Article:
With ASTRO-H, we expect to achieve an area of about 300 cm2 a 30keV with a typical angular resolution of 60-90 arcsec (HPD) By assuming a background level of 1 x10-4counts/s/cm2/keV, in which the non X-ray background is dominant, the source detection limit in 1000 ksec would be roughly 10-14 erg cm2 s-1 in terms of the 10—80 keV flux for a power-law spectrum with a photon index of 2. This is about two orders of magnitude better than present instrumentation, so will give a breakthrough in our understanding of hard X-ray spectra. With this sensitivity, 30-40 % of hard X-ray CosmicBackground would be be resolved.
In addition to the imaging observations below 80keV, the SGD will provide a high sensitivity in the soft Gamma-ray region to match thesensitivity of the HXT/HXI combination. The extremely low background brought by the new concept of a narrow-FOV Compton telescope adopted for the SGD will provide sensitive gamma-ray spectra up to 600keV, with moderate sensitivity for polarization measurements.
SXS spectroscopy of extended sources can reveal line broadening and Doppler shifts due to turbulent or bulk velocities. This capability enables the spectral identification of cluster mergers, SNR ejecta dispersal patterns, the structure of AGN and starburst winds, and the spatially dependent abundance pattern in clusters and elliptical galaxies. SXS can also measure the optical depths of resonance absorption lines, from which the degree and spatial extent of turbulence can be inferred. Additionally, SXS can reveal the presence of relatively rare elements in SNRs and other sources through its high sensitivity to low equivalent width emission lines. The low SXS background ensures that the observations of almost all line rich objects will be photon limited rather than background limited.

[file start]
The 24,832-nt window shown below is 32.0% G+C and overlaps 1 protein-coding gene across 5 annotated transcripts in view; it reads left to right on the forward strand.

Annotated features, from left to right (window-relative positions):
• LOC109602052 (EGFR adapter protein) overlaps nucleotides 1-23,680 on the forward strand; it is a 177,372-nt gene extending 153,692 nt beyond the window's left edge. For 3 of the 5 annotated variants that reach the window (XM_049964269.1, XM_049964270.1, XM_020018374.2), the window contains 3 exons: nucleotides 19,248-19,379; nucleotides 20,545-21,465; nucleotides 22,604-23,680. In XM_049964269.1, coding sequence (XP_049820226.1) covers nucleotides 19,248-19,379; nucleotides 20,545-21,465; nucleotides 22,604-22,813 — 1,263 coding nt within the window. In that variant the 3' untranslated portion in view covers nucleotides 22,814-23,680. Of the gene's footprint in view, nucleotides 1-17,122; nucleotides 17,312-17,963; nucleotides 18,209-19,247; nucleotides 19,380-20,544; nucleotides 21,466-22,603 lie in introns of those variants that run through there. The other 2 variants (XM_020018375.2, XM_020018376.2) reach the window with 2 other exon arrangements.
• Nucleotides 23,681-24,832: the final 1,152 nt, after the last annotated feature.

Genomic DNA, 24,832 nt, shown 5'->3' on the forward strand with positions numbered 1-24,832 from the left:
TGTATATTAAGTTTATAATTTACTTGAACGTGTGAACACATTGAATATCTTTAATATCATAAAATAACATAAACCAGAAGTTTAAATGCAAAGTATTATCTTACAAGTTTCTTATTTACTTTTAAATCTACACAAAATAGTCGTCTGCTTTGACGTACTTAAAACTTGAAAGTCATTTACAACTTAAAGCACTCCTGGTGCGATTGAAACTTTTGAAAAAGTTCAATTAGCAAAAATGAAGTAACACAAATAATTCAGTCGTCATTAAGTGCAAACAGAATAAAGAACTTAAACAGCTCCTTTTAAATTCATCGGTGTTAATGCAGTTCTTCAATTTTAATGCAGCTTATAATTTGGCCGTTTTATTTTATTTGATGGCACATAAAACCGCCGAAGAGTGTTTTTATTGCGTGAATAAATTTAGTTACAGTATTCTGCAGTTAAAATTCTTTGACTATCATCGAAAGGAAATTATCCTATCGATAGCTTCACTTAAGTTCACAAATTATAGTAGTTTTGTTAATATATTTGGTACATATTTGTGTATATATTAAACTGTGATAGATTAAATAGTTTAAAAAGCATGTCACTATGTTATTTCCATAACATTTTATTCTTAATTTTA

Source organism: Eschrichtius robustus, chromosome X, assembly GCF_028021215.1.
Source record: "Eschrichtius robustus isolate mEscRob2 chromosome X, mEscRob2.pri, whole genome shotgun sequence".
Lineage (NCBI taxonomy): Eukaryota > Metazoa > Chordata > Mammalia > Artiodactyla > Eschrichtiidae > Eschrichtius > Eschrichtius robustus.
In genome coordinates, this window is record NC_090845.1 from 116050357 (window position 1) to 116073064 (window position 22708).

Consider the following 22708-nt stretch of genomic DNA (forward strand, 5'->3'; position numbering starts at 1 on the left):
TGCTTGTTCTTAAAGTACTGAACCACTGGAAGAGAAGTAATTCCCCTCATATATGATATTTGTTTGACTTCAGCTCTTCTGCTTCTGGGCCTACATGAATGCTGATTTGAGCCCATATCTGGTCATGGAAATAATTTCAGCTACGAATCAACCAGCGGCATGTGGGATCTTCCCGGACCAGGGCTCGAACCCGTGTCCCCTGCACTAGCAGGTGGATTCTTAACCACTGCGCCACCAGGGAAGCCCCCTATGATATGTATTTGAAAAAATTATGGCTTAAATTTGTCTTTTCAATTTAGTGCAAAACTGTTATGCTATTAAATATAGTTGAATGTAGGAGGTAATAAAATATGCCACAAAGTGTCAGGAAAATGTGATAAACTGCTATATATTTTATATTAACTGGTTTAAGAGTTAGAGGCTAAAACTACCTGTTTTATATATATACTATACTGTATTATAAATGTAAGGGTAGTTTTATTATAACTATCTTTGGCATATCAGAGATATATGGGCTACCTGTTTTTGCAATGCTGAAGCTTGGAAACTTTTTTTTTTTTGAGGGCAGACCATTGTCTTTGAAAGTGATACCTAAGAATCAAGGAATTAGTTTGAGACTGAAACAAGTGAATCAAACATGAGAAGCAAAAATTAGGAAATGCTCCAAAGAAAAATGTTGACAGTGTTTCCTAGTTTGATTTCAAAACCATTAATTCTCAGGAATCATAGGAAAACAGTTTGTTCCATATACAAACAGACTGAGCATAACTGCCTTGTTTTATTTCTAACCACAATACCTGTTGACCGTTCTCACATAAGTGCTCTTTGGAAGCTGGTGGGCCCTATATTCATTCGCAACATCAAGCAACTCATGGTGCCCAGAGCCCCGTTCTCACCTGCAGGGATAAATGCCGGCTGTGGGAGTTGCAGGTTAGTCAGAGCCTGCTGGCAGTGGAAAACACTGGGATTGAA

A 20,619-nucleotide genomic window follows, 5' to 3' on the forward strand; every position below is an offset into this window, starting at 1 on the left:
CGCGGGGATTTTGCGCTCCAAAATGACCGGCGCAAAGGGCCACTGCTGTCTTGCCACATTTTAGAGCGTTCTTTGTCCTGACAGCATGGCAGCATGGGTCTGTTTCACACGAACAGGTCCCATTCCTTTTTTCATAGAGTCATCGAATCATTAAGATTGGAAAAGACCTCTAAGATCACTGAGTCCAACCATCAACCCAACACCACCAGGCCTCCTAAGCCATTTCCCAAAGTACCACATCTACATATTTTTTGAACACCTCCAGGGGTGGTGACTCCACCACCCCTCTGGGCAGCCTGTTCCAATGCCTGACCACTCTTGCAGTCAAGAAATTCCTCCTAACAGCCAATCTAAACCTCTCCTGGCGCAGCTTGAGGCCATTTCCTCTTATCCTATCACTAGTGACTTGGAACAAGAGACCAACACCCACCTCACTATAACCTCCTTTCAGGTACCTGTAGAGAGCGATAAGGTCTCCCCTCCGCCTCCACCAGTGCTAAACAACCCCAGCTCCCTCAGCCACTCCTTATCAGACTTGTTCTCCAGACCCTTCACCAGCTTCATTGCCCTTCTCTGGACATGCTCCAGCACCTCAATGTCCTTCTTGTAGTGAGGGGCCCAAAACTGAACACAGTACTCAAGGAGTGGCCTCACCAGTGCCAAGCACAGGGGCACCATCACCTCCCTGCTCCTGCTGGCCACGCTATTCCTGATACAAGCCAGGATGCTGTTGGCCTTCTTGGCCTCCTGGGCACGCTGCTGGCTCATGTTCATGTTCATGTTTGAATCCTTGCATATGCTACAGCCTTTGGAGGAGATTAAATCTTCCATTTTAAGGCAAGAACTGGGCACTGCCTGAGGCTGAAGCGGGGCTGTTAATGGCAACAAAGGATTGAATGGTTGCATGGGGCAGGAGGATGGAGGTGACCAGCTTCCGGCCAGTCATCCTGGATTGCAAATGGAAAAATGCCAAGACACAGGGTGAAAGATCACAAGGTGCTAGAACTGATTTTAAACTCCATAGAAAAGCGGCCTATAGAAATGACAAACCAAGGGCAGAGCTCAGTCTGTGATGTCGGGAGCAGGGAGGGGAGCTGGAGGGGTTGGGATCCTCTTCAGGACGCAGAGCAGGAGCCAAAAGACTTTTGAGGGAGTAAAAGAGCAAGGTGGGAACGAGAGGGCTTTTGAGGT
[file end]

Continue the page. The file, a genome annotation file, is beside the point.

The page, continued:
XMM-Newton and Suzaku spectra frequently show time-variable absorption and emission features in the 5—10 keV band. If these features are due to Fe, they represent gas moving at very high velocities with both red and blue shifted components from material presumably near the event horizon. CCD resolution is too low and the required grating exposures are too long to properly characterize the velocity field and ionization of this gas and determine whether it is from close to the black hole or from high velocity winds. SXS, in combination with HXI, provides a dramatic increase in sensitivity over Suzaku, enabling measurements that probe the geometry of the central regions of ~50 AGNs on the orbital timescale of the Fe producing region.